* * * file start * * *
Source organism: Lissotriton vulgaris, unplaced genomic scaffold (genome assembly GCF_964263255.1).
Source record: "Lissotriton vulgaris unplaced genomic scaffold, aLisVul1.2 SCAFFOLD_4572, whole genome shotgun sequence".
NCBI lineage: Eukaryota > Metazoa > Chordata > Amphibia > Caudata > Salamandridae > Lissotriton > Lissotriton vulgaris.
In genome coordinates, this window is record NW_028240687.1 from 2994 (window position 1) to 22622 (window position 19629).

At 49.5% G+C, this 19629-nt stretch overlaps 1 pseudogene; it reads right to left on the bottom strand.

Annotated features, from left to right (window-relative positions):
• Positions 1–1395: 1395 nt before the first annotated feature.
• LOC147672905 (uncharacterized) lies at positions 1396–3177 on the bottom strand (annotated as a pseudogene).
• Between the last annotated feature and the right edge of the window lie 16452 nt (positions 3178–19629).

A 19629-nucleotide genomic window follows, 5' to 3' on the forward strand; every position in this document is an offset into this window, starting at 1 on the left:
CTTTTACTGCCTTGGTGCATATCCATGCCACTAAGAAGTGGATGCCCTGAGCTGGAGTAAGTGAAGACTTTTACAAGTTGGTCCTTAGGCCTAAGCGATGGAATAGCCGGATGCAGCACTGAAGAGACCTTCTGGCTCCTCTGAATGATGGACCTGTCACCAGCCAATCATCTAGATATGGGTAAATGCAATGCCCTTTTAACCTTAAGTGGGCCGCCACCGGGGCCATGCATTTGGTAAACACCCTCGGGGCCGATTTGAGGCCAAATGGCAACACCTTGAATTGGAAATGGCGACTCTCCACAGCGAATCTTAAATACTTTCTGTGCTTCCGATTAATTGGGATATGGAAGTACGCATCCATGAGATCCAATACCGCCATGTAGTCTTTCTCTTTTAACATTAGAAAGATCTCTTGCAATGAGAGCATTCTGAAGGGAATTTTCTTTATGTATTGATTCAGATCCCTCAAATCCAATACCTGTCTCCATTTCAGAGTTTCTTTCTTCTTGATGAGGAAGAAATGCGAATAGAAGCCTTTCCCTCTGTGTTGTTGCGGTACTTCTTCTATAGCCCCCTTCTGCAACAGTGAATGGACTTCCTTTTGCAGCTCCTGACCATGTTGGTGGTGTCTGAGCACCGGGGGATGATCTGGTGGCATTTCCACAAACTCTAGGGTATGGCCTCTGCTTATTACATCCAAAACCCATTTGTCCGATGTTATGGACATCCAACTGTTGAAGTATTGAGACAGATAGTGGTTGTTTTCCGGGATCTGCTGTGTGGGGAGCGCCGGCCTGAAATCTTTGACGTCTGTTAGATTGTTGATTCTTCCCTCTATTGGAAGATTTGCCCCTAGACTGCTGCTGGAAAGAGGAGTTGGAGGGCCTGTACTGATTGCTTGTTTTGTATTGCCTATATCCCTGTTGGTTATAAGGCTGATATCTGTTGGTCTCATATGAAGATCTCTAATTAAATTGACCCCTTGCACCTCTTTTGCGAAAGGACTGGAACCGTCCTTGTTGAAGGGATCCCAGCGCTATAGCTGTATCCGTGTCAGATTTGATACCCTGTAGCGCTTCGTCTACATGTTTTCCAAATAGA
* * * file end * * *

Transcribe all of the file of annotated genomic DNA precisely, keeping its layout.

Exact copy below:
Source organism: Lissotriton vulgaris, unplaced genomic scaffold (genome assembly GCF_964263255.1).
Source record: "Lissotriton vulgaris unplaced genomic scaffold, aLisVul1.2 SCAFFOLD_4572, whole genome shotgun sequence".
NCBI lineage: Eukaryota > Metazoa > Chordata > Amphibia > Caudata > Salamandridae > Lissotriton > Lissotriton vulgaris.
In genome coordinates, this window is record NW_028240687.1 from 2994 (window position 1) to 22622 (window position 19629).

At 49.5% G+C, this 19629-nt stretch overlaps 1 pseudogene; it reads right to left on the bottom strand.

Annotated features, from left to right (window-relative positions):
• Positions 1–1395: 1395 nt before the first annotated feature.
• LOC147672905 (uncharacterized) lies at positions 1396–3177 on the bottom strand (annotated as a pseudogene).
• Between the last annotated feature and the right edge of the window lie 16452 nt (positions 3178–19629).

A 19629-nucleotide genomic window follows, 5' to 3' on the forward strand; every position in this document is an offset into this window, starting at 1 on the left:
CTTTTACTGCCTTGGTGCATATCCATGCCACTAAGAAGTGGATGCCCTGAGCTGGAGTAAGTGAAGACTTTTACAAGTTGGTCCTTAGGCCTAAGCGATGGAATAGCCGGATGCAGCACTGAAGAGACCTTCTGGCTCCTCTGAATGATGGACCTGTCACCAGCCAATCATCTAGATATGGGTAAATGCAATGCCCTTTTAACCTTAAGTGGGCCGCCACCGGGGCCATGCATTTGGTAAACACCCTCGGGGCCGATTTGAGGCCAAATGGCAACACCTTGAATTGGAAATGGCGACTCTCCACAGCGAATCTTAAATACTTTCTGTGCTTCCGATTAATTGGGATATGGAAGTACGCATCCATGAGATCCAATACCGCCATGTAGTCTTTCTCTTTTAACATTAGAAAGATCTCTTGCAATGAGAGCATTCTGAAGGGAATTTTCTTTATGTATTGATTCAGATCCCTCAAATCCAATACCTGTCTCCATTTCAGAGTTTCTTTCTTCTTGATGAGGAAGAAATGCGAATAGAAGCCTTTCCCTCTGTGTTGTTGCGGTACTTCTTCTATAGCCCCCTTCTGCAACAGTGAATGGACTTCCTTTTGCAGCTCCTGACCATGTTGGTGGTGTCTGAGCACCGGGGGATGATCTGGTGGCATTTCCACAAACTCTAGGGTATGGCCTCTGCTTATTACATCCAAAACCCATTTGTCCGATGTTATGGACATCCAACTGTTGAAGTATTGAGACAGATAGTGGTTGTTTTCCGGGATCTGCTGTGTGGGGAGCGCCGGCCTGAAATCTTTGACGTCTGTTAGATTGTTGATTCTTCCCTCTATTGGAAGATTTGCCCCTAGACTGCTGCTGGAAAGAGGAGTTGGAGGGCCTGTACTGATTGCTTGTTTTGTATTGCCTATATCCCTGTTGGTTATAAGGCTGATATCTGTTGGTCTCATATGAAGATCTCTAATTAAATTGACCCCTTGCACCTCTTTTGCGAAAGGACTGGAACCGTCCTTGTTGAAGGGATCCCAGCGCTATAGCTGTATCCGTGTCAGATTTGATACCCTGTAGCGCTTCGTCTACATGTTTTCCAAATAGA